By Alka Shukla
There’s black and there’s white. There are claws and there are wounds. There’s the predator and there’s the victim. Forms and definitions of abuse might change, but one thing is clear – that in this war between the sexes, women are the losers, even when predatory men are brought down.
As India’s #MeToo moment has proved, women are the collateral damage everywhere: Either as primary victims, or as secondary ones, when the men closest to us are exposed. And this is what puts women such as Mallika Dua (Vinod Dua’s daughter), Farah Khan (Sajid Khan’s sister), Ashu Singh (Alok Nath’s wife), and Richa Dubey (Vikas Bahl’s former wife) in extremely precarious positions. Their father, brothers, husbands have been called out, and now they are forced to take sides.
Wives and daughters of perpetrators – alleged or convicted – don’t have it easy. Psychiatrists loosely include them within the ambit of “secondary victims” given the sheer trauma they endure. And though Dua, Khan, Alok Nath, and Vikas Bahl are not hardened criminals and the allegations against them are yet to be proved, in an age when social media is the jury, judge, and executioner there’s hardly any time for these women to detach and have a dispassionate view of things crumbling around them.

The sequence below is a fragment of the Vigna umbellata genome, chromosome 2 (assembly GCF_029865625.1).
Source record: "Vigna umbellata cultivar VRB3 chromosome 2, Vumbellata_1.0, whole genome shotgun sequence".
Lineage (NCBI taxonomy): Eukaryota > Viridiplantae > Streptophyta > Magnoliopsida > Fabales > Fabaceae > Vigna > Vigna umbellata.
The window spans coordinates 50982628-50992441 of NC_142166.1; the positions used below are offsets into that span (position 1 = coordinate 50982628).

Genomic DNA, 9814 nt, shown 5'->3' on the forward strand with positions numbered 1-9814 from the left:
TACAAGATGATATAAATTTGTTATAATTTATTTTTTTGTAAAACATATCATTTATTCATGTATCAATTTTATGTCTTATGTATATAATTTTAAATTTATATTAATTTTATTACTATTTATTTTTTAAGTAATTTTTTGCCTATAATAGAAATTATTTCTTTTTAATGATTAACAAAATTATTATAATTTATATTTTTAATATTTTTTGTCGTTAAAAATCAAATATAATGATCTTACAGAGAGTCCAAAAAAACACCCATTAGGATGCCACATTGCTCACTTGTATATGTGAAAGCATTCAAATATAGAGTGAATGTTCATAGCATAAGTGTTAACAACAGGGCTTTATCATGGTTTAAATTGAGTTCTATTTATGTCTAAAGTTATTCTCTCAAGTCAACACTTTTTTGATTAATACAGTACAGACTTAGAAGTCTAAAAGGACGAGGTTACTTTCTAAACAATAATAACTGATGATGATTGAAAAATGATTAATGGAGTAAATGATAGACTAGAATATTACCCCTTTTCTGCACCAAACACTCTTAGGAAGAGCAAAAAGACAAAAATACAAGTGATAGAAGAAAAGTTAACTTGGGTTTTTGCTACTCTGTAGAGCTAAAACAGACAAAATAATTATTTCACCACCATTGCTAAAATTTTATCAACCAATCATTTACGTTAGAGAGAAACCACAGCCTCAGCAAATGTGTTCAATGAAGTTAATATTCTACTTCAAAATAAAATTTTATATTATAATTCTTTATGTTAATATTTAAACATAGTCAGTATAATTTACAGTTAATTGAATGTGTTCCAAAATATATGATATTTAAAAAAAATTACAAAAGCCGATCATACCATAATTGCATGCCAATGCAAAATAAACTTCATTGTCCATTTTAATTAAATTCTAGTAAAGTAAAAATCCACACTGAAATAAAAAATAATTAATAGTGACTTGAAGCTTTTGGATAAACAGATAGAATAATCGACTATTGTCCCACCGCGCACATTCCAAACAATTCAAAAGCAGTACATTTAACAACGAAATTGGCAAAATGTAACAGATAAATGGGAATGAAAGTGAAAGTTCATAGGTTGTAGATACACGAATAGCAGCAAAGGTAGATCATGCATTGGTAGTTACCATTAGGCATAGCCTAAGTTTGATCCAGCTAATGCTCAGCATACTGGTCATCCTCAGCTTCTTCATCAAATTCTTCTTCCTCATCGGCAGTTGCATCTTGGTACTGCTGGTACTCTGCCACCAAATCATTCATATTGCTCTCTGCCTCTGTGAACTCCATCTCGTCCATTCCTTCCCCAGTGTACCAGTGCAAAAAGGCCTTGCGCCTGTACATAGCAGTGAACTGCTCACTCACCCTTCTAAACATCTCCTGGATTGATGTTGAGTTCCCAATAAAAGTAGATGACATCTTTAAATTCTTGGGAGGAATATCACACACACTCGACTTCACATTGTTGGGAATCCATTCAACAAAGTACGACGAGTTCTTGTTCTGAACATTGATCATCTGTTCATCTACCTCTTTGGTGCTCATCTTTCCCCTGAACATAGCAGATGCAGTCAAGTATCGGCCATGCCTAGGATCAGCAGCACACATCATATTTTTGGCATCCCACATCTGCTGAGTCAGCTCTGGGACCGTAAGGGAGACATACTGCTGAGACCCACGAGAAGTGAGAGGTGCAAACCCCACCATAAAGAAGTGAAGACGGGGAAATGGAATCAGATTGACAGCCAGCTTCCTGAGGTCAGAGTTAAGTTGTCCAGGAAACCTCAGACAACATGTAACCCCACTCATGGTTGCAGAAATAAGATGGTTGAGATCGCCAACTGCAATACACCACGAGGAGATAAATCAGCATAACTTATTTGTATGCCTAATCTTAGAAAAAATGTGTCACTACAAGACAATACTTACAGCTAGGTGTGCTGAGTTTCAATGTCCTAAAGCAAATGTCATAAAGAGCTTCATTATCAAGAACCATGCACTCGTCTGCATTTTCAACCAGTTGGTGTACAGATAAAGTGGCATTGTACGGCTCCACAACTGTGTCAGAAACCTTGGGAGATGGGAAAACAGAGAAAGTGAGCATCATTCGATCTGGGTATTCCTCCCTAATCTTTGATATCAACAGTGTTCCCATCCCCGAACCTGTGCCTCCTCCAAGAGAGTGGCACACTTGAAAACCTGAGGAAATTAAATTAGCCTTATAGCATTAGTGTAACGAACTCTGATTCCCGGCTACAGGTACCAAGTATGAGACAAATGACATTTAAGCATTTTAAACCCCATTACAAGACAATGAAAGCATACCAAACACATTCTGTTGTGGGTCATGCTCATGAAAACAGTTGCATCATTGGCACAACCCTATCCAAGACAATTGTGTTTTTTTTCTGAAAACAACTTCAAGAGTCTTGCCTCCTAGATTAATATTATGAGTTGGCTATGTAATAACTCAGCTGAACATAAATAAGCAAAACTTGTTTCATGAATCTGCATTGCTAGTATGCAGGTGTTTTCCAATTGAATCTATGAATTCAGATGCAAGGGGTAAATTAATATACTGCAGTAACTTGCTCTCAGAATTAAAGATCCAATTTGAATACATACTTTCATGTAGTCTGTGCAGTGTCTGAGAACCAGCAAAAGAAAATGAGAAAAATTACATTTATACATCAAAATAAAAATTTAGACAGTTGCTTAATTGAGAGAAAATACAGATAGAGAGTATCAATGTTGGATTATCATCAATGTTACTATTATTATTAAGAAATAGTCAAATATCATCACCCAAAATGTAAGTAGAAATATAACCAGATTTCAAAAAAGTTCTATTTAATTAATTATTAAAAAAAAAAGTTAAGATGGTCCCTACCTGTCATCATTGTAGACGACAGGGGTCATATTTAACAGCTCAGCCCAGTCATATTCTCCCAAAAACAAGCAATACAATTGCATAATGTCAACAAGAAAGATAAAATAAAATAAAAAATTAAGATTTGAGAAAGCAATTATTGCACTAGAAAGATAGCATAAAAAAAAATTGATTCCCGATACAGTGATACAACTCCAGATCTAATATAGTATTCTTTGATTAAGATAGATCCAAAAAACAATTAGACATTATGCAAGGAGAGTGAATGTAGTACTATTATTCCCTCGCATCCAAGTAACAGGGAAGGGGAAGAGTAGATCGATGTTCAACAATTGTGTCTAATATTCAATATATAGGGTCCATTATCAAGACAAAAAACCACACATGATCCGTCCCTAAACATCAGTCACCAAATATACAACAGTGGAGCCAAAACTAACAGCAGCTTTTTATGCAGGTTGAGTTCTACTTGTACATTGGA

Imagine waking up one morning and the world suddenly heckling you, telling you that the man you loved, adored, looked up to, or simply are with isn’t who you think he is. Instead he’s being accused of an act that stems out of deep-seated misogyny – reducing women to playthings. He’s a sexual predator, a possible rapist. Where does that leave you?
The first reaction from women in the lives of these men is more often than not vehement denial. Is this why Alok Nath’s wife Ashu Singh or Vikas Bahl’s former wife Richa Dubey didn’t bat an eyelid while questioning the story of the survivors, Vinta Nanda and Kangana Ranaut? Is this why Mallika Dua, who has spoken in support of the movement, Instagrammed a picture of her “hero”, her father?
We live in a fast-to-vilify, quick-to-crucify world, but is it right to expect wives, daughters, sisters, and partners to look at an offence rationally?